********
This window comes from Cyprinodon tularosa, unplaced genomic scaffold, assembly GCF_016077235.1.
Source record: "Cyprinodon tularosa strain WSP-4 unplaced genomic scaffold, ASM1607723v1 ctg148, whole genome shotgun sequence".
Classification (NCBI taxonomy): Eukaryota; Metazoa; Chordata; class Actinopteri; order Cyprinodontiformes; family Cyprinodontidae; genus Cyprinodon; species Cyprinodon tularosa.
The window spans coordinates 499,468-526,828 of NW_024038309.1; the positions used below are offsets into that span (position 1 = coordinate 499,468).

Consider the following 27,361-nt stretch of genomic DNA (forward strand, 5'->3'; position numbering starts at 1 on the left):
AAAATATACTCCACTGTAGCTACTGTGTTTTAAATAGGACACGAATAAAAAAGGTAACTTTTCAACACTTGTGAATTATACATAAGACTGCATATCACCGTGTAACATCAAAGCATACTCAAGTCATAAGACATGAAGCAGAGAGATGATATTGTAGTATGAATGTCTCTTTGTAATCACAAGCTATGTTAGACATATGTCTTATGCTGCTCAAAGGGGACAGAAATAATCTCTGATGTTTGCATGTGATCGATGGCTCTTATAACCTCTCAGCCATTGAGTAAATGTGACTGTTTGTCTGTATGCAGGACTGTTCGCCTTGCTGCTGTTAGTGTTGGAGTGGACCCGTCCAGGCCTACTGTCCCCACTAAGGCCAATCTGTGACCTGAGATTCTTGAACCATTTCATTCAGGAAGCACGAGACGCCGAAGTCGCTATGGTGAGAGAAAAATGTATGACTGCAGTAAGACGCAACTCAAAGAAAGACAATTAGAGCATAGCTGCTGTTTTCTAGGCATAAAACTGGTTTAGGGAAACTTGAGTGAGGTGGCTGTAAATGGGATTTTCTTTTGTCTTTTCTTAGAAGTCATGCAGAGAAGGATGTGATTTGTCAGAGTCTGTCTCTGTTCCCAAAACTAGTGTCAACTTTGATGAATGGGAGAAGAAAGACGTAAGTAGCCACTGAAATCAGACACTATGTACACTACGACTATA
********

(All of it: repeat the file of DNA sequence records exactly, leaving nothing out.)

This window comes from Cyprinodon tularosa, unplaced genomic scaffold, assembly GCF_016077235.1.
Source record: "Cyprinodon tularosa strain WSP-4 unplaced genomic scaffold, ASM1607723v1 ctg148, whole genome shotgun sequence".
Classification (NCBI taxonomy): Eukaryota; Metazoa; Chordata; class Actinopteri; order Cyprinodontiformes; family Cyprinodontidae; genus Cyprinodon; species Cyprinodon tularosa.
The window spans coordinates 499,468-526,828 of NW_024038309.1; the positions used below are offsets into that span (position 1 = coordinate 499,468).

Consider the following 27,361-nt stretch of genomic DNA (forward strand, 5'->3'; position numbering starts at 1 on the left):
AAAATATACTCCACTGTAGCTACTGTGTTTTAAATAGGACACGAATAAAAAAGGTAACTTTTCAACACTTGTGAATTATACATAAGACTGCATATCACCGTGTAACATCAAAGCATACTCAAGTCATAAGACATGAAGCAGAGAGATGATATTGTAGTATGAATGTCTCTTTGTAATCACAAGCTATGTTAGACATATGTCTTATGCTGCTCAAAGGGGACAGAAATAATCTCTGATGTTTGCATGTGATCGATGGCTCTTATAACCTCTCAGCCATTGAGTAAATGTGACTGTTTGTCTGTATGCAGGACTGTTCGCCTTGCTGCTGTTAGTGTTGGAGTGGACCCGTCCAGGCCTACTGTCCCCACTAAGGCCAATCTGTGACCTGAGATTCTTGAACCATTTCATTCAGGAAGCACGAGACGCCGAAGTCGCTATGGTGAGAGAAAAATGTATGACTGCAGTAAGACGCAACTCAAAGAAAGACAATTAGAGCATAGCTGCTGTTTTCTAGGCATAAAACTGGTTTAGGGAAACTTGAGTGAGGTGGCTGTAAATGGGATTTTCTTTTGTCTTTTCTTAGAAGTCATGCAGAGAAGGATGTGATTTGTCAGAGTCTGTCTCTGTTCCCAAAACTAGTGTCAACTTTGATGAATGGGAGAAGAAAGACGTAAGTAGCCACTGAAATCAGACACTATGTACACTACGACTATA